According to Rainforest Relief, many of the pencils used in the U.S. are made from endangered rainforest wood from Indonesia and Malaysia. The wood is light in color and has no grain, offering a slight bend. Endangered rainforest wood is also typically used in imported pencils. Yet we are losing rainforest at an alarming rate — a pace of 1.5 acres every second. Recycling is essential to reduce the demand for new wood, and the good news is that a company is making recycled pencils right now. TreeSmart, a company based out of Lake Oswego, OR, has developed pencils made of recycled newspaper.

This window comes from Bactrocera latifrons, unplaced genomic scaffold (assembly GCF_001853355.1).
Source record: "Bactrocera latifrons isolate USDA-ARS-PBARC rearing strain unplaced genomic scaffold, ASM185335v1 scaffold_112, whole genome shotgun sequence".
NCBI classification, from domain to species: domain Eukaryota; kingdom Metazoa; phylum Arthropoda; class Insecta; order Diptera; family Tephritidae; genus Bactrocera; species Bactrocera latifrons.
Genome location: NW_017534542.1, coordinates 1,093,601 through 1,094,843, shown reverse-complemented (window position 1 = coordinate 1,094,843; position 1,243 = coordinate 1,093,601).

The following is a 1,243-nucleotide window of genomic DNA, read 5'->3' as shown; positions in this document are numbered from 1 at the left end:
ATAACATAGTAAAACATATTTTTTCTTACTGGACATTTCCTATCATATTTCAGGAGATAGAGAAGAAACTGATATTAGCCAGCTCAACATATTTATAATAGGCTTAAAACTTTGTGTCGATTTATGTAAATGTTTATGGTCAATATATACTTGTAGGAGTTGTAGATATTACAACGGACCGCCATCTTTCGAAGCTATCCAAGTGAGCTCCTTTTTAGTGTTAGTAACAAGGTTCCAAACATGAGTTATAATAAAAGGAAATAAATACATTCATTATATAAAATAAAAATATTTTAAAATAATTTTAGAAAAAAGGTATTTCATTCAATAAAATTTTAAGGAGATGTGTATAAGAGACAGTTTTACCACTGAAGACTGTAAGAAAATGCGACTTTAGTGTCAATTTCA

The manufacturing process
- The process begins by recycling newspapers.
- Each sheet of newsprint is cut to the specific dimensions of the pencil.
- Then, the safe, nontoxic adhesive is mixed with each sheet of newspaper and the graphite core.
- The graphite is then hand rolled to start each TreeSmart pencil. After that, each is oven dried for 24 hours. A special adhesive formula used to bind the newsprint together dries as hard as wood. After drying, the pencils are smoothed to a consistent round barrel and are ready for custom imprinting if desired.
- After the pencil core is sized, shaped and printed, it is ready for the eraser assembly. Both the ferrule (the brass tube) and a latex-free eraser are attached to the end of each pencil.